Her work, in spite of all the prizes, has sometimes been accused of cuteness or sentimentality—but her artful play with symbols suggests something more complex than thatby Benjamin Markovits / July 15, 2020 / Leave a comment
Anne Tyler has built a remarkably successful and steady career across almost six decades without having to adapt too much the narrative strategies that eventually produced her literary breakthrough in the early 1980s. If she’s had a late flowering (her novel A Spool of Blue Thread was shortlisted for the Booker in 2015—more than 30 years after her first Pulitzer nomination), it wasn’t, like Philip Roth in the 1990s, because she changed stride. On the BBC recently, she said: “I always say when I’m starting a book, ‘This one’s gonna be different.’ About halfway through, I say, ‘Oh, darn, it’s the same book over again.’” She writes about family life and the way you have to shape your personality to live with other people. These things change with the times but they don’t lose their importance. Her worldview may be reliably, even comfortably, old fashioned but it is still perfectly capable of processing new information.
Baltimore, where Tyler lives and where most of her stories are set, serves in her fiction as a kind of generic all-American town where, as she wrote in her 1982 masterpiece Dinner at the Homesick Restaurant, the houses are “dark and deep and secretive.” But it’s also a specific hybrid—on the border between north and south, with a tradition both of moneyed gentility and a backcountry white working class. For the most part, though, her subject is not the majority-black city that Baltimore has become, with its deep problems: a shrinking population, and one of the highest homicide rates in the country. Her characters tend to be white and aspiring middle class and the problems they face are the inherent problems of family life: fighting between parents and kids, and trying to learn from your experience of one of those roles as you tackle the other.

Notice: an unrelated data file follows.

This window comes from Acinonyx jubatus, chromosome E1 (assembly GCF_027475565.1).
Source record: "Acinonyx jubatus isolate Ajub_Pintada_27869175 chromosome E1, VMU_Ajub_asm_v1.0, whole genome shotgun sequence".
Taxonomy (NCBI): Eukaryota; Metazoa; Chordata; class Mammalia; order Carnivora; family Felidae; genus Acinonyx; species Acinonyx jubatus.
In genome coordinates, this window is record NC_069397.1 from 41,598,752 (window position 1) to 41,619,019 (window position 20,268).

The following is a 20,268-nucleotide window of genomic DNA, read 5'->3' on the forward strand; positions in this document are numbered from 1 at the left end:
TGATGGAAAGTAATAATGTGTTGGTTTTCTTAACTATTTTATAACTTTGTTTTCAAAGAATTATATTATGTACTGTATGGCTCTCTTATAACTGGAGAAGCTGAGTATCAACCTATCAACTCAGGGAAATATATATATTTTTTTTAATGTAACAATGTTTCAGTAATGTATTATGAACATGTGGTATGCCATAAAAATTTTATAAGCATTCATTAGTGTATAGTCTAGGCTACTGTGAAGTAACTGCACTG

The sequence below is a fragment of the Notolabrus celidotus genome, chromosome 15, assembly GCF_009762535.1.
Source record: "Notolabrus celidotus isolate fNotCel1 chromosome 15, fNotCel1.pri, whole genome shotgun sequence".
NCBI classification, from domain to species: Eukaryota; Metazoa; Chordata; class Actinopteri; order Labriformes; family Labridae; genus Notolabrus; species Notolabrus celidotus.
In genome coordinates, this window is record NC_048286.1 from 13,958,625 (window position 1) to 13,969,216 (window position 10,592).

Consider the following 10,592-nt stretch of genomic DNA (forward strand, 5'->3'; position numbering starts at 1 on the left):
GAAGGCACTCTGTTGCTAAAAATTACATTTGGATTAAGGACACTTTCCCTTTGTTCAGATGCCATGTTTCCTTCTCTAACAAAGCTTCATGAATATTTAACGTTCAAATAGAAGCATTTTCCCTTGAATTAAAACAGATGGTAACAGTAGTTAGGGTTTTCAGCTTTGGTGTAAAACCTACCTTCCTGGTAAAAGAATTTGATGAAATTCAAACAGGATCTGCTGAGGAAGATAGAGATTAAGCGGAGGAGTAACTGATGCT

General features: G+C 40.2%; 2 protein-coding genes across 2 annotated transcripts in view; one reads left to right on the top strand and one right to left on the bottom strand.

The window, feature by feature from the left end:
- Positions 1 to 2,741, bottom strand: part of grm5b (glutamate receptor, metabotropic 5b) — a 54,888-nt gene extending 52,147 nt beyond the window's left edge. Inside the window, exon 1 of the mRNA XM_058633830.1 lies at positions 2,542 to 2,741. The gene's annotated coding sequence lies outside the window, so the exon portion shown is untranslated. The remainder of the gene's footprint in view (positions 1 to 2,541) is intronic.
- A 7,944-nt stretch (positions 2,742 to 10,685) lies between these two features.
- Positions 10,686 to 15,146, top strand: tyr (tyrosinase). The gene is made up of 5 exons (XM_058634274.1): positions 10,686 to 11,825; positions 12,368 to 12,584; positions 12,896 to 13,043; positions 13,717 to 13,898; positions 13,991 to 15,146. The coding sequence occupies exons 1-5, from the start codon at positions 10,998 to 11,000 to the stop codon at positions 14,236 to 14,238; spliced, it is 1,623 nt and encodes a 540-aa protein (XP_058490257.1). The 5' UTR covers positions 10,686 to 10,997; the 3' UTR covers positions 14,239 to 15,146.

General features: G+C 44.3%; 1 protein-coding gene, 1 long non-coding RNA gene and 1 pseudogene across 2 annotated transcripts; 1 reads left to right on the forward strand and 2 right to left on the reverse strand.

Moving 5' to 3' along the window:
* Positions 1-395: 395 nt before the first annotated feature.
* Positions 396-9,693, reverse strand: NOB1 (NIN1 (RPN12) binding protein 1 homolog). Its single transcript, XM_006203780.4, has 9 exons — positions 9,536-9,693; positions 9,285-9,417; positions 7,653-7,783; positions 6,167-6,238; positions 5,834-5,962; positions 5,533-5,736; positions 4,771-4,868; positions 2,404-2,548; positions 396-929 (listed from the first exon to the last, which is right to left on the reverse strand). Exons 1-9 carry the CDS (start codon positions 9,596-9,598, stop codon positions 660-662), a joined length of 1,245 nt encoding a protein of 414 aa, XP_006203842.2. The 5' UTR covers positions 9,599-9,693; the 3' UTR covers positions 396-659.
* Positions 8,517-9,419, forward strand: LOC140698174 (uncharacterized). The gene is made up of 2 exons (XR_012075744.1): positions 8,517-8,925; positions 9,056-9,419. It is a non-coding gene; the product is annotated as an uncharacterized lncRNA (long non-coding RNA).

For Jane Austen (Tyler often gets compared to her), the most interesting decision her characters could make was: who should I marry? And Austen realised that the moments leading up to that decision could provide, in novel after novel, both a narrative structure and a deep test of moral sensibility. As Ezra puts it in Dinner…